NEW DELHI: The Supreme Court on Tuesday refused to direct the Central government to lift restrictions in Jammu and Kashmir and granted the Centre more time to withdraw the curbs as the situation is “very sensitive”.
A bench headed by Justice Arun Mishra was hearing a petition filed by political activist Tehseen Poonawalla. The bench, comprising judges M.R. Shah and Ajay Rastogi, said it will wait for normalcy to return, while adjourning the case for two weeks.
Senior counsel Menaka Guruswamy, appearing on behalf of Poonawalla, sought directions to reopen schools and hospitals, and to allow police stations to function normally. Guruswamy strongly argued against the blocking of telephones and other modes of communication in J&K.
“We have to ensure that the law and order situation in J&K is maintained,” attorney general K.K. Venugopal told the bench, recounting the events of 2016 after the killing of terrorist Burhan Wani when a lot of casualties were reported in J&K. He added that it took around three months to bring normalcy at that time.
Venugopal said 44,000 people have been killed by extremists since 1990, and that people from across the border had been guiding and giving instructions to them. The measures have been taken to prevent an escalation of tension, he said, assuring that the restrictions would be lifted soon.
“Are you reviewing the situation, are these restrictions essential? How long would you continue with this?” the Supreme Court asked.
Venugopal replied that districts magistrates are reviewing the situation in each district and that restrictions would be removed soon, depending on the situation in each district.
“The government also wants normalcy…we have a statement from the attorney general,” observed Shah. “In cases like these, all pros and cons have to be considered. Who will be responsible if something really bad happens tomorrow?”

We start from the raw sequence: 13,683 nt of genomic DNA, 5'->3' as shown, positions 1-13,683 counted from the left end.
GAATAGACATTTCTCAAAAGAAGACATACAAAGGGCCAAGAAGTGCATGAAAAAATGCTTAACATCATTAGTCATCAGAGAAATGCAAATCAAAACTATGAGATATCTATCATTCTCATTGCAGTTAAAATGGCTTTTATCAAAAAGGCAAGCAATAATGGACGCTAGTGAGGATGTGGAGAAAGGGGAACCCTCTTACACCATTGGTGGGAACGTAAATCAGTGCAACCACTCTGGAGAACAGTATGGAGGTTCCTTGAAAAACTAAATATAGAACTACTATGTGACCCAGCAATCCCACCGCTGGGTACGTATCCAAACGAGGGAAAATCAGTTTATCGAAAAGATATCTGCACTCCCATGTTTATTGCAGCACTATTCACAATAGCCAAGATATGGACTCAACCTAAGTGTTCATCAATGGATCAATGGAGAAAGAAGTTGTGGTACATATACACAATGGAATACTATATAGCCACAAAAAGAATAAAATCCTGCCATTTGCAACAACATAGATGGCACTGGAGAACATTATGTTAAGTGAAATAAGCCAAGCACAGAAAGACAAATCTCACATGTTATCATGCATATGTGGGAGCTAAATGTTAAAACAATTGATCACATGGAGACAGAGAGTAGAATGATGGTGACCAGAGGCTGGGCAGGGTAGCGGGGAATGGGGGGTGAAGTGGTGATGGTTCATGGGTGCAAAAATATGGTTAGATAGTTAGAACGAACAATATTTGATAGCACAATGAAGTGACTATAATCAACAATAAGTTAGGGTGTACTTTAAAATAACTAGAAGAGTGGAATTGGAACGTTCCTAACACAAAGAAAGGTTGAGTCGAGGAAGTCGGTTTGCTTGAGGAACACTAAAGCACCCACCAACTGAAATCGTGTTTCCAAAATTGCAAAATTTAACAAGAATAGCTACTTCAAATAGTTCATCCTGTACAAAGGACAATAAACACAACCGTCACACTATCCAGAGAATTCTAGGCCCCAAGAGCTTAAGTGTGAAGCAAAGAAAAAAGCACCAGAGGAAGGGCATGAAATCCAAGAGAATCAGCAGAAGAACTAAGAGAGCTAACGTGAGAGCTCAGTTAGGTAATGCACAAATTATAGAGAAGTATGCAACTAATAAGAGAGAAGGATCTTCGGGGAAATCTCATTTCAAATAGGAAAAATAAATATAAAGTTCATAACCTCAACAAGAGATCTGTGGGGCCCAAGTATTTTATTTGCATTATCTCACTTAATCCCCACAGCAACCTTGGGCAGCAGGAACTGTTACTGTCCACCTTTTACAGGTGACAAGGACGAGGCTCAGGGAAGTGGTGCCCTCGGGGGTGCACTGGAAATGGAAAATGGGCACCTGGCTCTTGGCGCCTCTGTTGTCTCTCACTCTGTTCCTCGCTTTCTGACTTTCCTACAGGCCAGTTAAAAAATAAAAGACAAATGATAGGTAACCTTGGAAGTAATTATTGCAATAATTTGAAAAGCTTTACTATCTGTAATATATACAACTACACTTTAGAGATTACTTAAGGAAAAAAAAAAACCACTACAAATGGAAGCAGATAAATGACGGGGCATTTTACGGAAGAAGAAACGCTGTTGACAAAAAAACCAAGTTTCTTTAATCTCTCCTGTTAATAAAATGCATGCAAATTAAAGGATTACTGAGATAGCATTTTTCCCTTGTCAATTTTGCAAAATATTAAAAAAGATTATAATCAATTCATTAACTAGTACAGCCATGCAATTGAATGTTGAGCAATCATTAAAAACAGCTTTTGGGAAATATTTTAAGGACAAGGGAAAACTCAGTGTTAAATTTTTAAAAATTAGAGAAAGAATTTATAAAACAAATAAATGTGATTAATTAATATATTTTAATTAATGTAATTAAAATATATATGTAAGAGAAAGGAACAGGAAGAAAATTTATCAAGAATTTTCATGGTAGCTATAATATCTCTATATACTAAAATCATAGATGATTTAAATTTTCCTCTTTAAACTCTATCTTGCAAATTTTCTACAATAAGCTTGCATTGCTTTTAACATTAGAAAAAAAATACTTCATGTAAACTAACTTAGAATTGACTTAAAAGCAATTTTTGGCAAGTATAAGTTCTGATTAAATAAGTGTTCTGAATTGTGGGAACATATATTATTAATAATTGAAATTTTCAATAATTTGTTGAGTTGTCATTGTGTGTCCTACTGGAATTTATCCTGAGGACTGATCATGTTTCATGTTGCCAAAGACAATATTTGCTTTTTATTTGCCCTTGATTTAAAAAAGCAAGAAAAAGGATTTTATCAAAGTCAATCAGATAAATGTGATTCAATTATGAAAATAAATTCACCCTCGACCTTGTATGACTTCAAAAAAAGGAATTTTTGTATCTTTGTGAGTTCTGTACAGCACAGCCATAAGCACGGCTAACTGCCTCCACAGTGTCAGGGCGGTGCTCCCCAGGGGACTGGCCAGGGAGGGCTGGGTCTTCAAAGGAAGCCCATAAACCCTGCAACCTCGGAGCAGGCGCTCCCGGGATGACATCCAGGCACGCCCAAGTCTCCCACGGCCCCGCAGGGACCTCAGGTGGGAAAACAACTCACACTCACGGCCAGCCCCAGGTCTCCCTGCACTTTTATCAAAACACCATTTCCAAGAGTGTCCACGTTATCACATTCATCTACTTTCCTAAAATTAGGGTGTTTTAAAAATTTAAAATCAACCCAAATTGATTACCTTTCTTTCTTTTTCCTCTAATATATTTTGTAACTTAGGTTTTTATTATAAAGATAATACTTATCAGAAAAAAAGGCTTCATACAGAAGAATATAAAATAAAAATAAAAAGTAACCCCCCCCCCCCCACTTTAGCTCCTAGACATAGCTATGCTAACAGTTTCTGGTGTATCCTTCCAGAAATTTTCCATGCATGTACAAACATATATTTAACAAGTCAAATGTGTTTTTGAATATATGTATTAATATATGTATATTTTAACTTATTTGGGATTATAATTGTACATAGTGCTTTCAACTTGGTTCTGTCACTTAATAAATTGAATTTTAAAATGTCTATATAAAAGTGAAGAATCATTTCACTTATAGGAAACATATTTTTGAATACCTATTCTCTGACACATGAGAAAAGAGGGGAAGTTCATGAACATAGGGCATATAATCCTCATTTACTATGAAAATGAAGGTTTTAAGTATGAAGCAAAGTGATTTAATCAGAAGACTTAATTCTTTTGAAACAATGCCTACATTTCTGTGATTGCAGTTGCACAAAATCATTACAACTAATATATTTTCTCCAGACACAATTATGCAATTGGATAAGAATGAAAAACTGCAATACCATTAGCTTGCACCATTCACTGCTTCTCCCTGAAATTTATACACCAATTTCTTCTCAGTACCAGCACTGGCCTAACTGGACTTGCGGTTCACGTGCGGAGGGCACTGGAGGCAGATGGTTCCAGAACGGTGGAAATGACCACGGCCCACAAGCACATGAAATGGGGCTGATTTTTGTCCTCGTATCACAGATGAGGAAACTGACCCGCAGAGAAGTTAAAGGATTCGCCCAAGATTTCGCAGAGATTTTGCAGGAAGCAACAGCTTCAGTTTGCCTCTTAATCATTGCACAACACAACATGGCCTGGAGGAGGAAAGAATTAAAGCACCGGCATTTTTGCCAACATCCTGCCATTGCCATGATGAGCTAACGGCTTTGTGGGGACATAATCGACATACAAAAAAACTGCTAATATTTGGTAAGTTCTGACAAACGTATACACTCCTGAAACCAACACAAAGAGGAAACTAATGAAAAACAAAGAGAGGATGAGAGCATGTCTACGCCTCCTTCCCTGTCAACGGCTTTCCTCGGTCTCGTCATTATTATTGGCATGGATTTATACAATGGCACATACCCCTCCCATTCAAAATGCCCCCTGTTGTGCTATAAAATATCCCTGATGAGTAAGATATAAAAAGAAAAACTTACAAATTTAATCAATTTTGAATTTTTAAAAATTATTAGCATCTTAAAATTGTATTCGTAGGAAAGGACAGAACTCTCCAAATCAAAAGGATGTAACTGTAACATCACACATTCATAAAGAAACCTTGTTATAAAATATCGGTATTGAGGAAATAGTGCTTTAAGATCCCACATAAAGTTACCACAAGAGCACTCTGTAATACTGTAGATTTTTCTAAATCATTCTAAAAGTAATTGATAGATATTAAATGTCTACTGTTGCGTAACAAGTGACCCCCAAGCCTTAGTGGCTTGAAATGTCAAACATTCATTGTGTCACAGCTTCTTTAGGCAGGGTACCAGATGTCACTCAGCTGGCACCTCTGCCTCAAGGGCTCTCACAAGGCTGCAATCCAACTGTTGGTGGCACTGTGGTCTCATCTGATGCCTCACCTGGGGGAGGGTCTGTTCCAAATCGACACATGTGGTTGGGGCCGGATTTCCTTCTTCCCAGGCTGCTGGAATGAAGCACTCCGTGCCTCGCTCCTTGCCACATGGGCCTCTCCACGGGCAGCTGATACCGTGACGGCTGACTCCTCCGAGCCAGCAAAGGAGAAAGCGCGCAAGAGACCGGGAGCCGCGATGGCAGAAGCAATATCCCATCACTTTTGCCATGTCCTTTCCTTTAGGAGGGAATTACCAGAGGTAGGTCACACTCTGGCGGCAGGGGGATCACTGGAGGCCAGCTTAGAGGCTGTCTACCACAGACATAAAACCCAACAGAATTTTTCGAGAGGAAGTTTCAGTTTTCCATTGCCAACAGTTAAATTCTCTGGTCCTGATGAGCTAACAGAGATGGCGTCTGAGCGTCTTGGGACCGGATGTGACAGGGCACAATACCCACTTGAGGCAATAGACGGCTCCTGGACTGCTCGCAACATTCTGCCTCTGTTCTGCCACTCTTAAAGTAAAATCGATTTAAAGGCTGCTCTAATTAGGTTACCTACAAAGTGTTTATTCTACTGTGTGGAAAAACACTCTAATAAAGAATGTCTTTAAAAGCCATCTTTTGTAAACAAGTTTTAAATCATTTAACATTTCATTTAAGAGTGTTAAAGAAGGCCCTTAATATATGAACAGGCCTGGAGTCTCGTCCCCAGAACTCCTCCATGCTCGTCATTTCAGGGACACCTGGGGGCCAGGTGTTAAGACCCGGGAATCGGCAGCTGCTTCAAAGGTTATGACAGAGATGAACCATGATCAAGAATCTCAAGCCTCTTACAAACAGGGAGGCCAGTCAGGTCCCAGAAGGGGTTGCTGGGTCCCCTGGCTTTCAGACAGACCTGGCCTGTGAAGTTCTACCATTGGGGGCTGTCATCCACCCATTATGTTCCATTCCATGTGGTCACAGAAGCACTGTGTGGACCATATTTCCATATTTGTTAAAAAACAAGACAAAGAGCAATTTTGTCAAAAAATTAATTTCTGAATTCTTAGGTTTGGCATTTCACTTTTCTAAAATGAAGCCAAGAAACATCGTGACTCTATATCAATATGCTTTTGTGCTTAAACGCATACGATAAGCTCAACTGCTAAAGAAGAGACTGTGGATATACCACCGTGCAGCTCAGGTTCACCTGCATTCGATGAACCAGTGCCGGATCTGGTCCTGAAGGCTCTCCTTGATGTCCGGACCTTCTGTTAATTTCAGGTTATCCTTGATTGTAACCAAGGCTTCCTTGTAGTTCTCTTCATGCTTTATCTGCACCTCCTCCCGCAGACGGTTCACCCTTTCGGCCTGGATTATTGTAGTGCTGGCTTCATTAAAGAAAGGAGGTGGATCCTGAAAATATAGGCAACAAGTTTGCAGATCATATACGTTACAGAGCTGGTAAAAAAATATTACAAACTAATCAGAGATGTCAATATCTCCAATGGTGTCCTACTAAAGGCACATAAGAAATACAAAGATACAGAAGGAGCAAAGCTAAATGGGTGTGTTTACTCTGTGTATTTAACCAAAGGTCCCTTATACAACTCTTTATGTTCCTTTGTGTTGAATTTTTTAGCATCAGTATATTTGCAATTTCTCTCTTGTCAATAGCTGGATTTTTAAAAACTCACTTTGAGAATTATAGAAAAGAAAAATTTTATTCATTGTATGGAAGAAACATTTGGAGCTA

The bench decided to grant time to the government and stated that a real picture of the situation in J&K has to be placed before the bench before it can pass any order.
The bench was also very critical of the petition filed by Poonawalla. “Even the petitioner may not know the truth. It is a very badly drafted petition.”
The petitioner was directed to be prepared with complete details of the situation on the next hearing.
The petition was mentioned for the first time on 8 August but the court refused an early hearing. The petition sought directions to release political leaders kept under house arrest, unblock internet services and appoint a judicial commission to assess the ground situation.
On 8 August, advocate Suhail Malik pleaded on behalf of Poonawalla and sought immediate directions for withdrawing “curfew/restrictions” and other measures, including blocking of phone lines, internet and news channels. He said people need to talk to their family and have the right to find out about their well-being in the situation prevailing there. He said he was not expressing any opinion on Article 370 and the presidential order but contended that the restrictions violate the fundamental rights guaranteed under Article 19 and 21 of the Constitution.